Defensive Back: Built like receivers with the mentality of a linebacker, the Rosé takes the best of both worlds. Any red that’s worth its salt, when prepared with minimal skin contact, creates a unique experience with just a bit more vigor than your standard white wine.
Defensive End: No-nonsense, bruising, in-your-face, dessert wines pack a lot of flavor and character into a compact frame. Moscato, ice wine, Tokaji, Port, and off-dry and late-harvest wines all do one job and do it well.
Linebacker: The ultimate combination of strength and speed, they bring a variety of talents with flash and stopping power. Sparkling wines, Champagne, Cava, Spumante, Asti, Vinho Verde, etc, will burst into the play with vigor.
The prize pool is simple: everyone kicks in a bottle of wine. Depending on how many participate, either the winner takes all, or we’ll split the award among first, second, and possibly third place. This decision will be made once the league is together.
Before I can set the schedule, I need to find out when people are available. Please fill out the following poll and let me know which days you are available. I’ll leave the poll open for a week, with the intent to start the league before the end of November. The sooner I get an idea of everyone’s availability, the sooner I can get this league off the ground.
Yeah, if you want to claim your clever fantasy team name, do so in the comments below. If you’ve never named a fantasy team before, or you need some inspiration, these guys have a few suggestions for you. At the very least, let me know if you’re interested, so I can start planning. Questions? Suggestions? Comment, message me, email me… you know how to find me.
Thanks for your interest, guys! Let’s start a new craze!
Last week’s wine tasting was a special treat, as Greg broke out one of the cellaring bottles we have in the office. A Rioja bottled around the time of Y2K made an appearance, the cork popping just at the peak of its aging. Because we tend to go for the drink-now wines available at local shops, this was a great way to end the week.
The 1999 Bodegas Pujanza Rioja is a classic Tempranillo blend from the city of Laguardia, Rioja, in Spain. It sports a deep cherry color with significant tanning at the ages, indicative of its decade spent in the bottle. There is a considerable amount of sediment in the wine, clouding the wine from its initial pour. If we’d had the time, we would have decanted this bottle in a decanter that featured a punt or using a funnel with a filter; as it was, we had to wait for the sediment to settle in our glasses, which also gave us time to let the wine breathe.
The nose of the wine featured a very rich and advanced bouquet, with notes of stewed prunes and olives buoyed by a smokey and spicy aroma. The overall impression was of a baked, savory dish, something classic with Mediterranean flair. The flavors matched, with a subtle minerality holding firm behind the prunes until a medium woody finish. An herbal savoriness also makes an appearance, most strongly reminding me of fresh-cut basil. It was medium-bodied, subtly, silkily textured, with a beautiful balance that offered very fine, powdery tannins. This wine was just on the edge of tired, so I’m glad we opened it up when we did. It’s certainly not a cheap wine, selling for around $60 to $65, but as a harmonious and rich experience, it’ll be well worth it if you manage to find a bottle of this extremely rare treat.
We had the opportunity to give two accessories a try this week: the Stiletto Cork Extractor and an in-bottle decanter. The Stiletto is a ridiculously heavy-duty opener requiring even less “elbow grease” than even the higher quality rabbits on the market. A customer of mine, when she called, told me how much she loved it, as her arthritis made it difficult to use traditional corkscrews and rabbits. The cylindrical style grips the bottle for you, and the intricate gear system helps take a lot of the effort out of the lever movement. We got a clean pull that was surprisingly both swift and gentle, with no crumbling or splitting on a 10 year old cork.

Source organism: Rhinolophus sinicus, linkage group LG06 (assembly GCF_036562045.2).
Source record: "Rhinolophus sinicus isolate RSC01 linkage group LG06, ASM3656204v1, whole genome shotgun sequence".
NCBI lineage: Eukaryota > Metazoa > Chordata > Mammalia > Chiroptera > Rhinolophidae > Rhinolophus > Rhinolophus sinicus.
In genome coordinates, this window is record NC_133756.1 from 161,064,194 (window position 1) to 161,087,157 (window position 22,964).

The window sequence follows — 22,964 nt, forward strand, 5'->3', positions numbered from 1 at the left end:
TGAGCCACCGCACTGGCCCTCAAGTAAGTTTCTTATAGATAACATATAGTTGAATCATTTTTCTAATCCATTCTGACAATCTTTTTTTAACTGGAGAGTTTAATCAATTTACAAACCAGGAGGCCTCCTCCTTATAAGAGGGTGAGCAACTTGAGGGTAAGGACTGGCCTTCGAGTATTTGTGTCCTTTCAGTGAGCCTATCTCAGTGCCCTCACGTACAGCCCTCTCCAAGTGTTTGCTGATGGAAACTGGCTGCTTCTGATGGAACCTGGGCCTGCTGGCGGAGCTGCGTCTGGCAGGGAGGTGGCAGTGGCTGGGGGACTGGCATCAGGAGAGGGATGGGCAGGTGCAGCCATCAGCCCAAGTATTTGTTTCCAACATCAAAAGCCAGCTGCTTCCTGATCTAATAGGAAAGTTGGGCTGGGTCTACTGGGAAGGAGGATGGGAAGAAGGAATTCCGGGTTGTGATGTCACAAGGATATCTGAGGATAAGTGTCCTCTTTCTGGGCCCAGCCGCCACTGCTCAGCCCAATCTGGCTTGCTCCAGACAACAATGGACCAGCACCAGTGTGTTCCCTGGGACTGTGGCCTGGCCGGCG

The other accessory, the in-bottle decanter, is an awesome piece that’s as aesthetically pleasing as it is functional. The most well-known (and arguably most respected) model is the Soiree Decanter. Though the implementation is scary, turning the bottle completely upside down, it’s entirely worth it to get the cascading effect. The wine pours down the edges of the decanter, gently agitating and mixing with the air around it before it comes back together to pour neatly from the spout. It gets the job done, as bloggerswillaffirm.
Have you tried the Soiree or the Stiletto? What did you think? Are they worth a purchase, or are they more gimmicky replacements for traditional accessories?
This week, we had two Reds from the Iberian peninsula; a varietal Garnacha from Spain and a red blend from Portugal. It really had no relation to our tasting theme, which was a celebration of John Lennon, who would have been 70 years old that day. It was more the idea to bring in wines a little bit different to honor one of the men responsible for much of today’s modern music. Whether intentionally or not, we succeeded, as these reds were just off-kilter enough to give everyone’s palate a nice little shock.
We toasted to his memory and his legacy while a Wings concert cover of While My Guitar Gently Weeps (yes, written by Harrison, we know, the mood was what’s important) crescendoed in the background.
The first wine, 2008 Xiloca Garnacha by Vinae Mureri, was a deep, dark red wine that embodied all the characteristics of Ribera del Jiloca, the designation for Vino de la Terra from the Jiloca valley. Bold raspberry on the nose was tempered by a subtle earthiness and notes of tea and cinnamon. The flavors were bright and pure, with an unexpected, but pleasant, mineral component on the attack. Raspberry was the primary flavor, though there were also earthy and woody qualities that gave way to a peppery finish. a The alcohol, at 14%, was subdued, and the tannins were supple. It paired phenomenally well with mild milano salami and parmesan cheese. For a sub $15 wine, this was a good one.